hypobromous acid, bromic(I) acid, bromanol, hydroxidobromine
3D model (JSmol)
CompTox Dashboard (EPA)
|Boiling point||20–25 °C (68–77 °F; 293–298 K)|
Except where otherwise noted, data are given for materials in their standard state (at 25 °C [77 °F], 100 kPa).
|(what is ?)|
Hypobromous acid is a weak, unstable acid with chemical formula of HOBr. It is mainly produced and handled in an aqueous solution. It is generated both biologically and commercially as a disinfectant. Salts of hypobromite are rarely isolated as solids.
Hypobromous acid has a pKa of 8.65 and is therefore only partially dissociated in water at pH 7. Like the acid, hypobromite salts are unstable and undergo a slow disproportionation reaction to yield the respective bromate and bromide salts.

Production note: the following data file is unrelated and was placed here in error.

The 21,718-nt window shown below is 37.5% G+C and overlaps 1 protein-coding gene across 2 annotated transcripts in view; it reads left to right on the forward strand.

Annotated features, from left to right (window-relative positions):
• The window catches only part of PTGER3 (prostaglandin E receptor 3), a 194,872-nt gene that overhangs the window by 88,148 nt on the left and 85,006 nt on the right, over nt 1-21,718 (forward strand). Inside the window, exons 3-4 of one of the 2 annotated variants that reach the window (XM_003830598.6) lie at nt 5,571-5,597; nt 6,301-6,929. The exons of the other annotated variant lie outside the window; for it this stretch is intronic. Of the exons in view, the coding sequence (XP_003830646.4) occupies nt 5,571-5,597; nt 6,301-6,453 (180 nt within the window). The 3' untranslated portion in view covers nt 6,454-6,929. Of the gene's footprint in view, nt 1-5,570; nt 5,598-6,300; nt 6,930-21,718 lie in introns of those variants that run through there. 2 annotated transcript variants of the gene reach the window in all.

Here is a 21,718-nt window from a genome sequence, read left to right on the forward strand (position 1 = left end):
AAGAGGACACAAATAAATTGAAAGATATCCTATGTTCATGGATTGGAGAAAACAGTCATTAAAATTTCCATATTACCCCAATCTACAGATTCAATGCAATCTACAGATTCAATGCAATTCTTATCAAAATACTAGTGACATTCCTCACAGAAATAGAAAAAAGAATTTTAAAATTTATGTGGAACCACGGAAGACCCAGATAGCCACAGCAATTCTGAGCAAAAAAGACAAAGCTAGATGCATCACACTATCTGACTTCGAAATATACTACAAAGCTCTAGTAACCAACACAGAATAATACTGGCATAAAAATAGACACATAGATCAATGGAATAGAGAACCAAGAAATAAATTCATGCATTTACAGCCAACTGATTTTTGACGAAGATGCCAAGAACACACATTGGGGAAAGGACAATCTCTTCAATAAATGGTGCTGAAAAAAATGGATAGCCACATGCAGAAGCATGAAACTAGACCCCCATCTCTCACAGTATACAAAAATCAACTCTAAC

Its chemical and physical properties are similar to those of other hypohalites.
HOBr is used as a bleach, an oxidizer, a deodorant, and a disinfectant, due to its ability to kill the cells of many pathogens. The compound is generated in warm-blooded vertebrate organisms especially by eosinophils, which produce it by the action of eosinophil peroxidase, an enzyme which preferentially uses bromide. Bromide is also used in hot tubs and spas as a germicidal agent, using the action of an oxidizing agent to generate hypobromite in a similar fashion to the peroxidase in eosinophils. It is especially effective when used in combination with its congener, hypochlorous acid.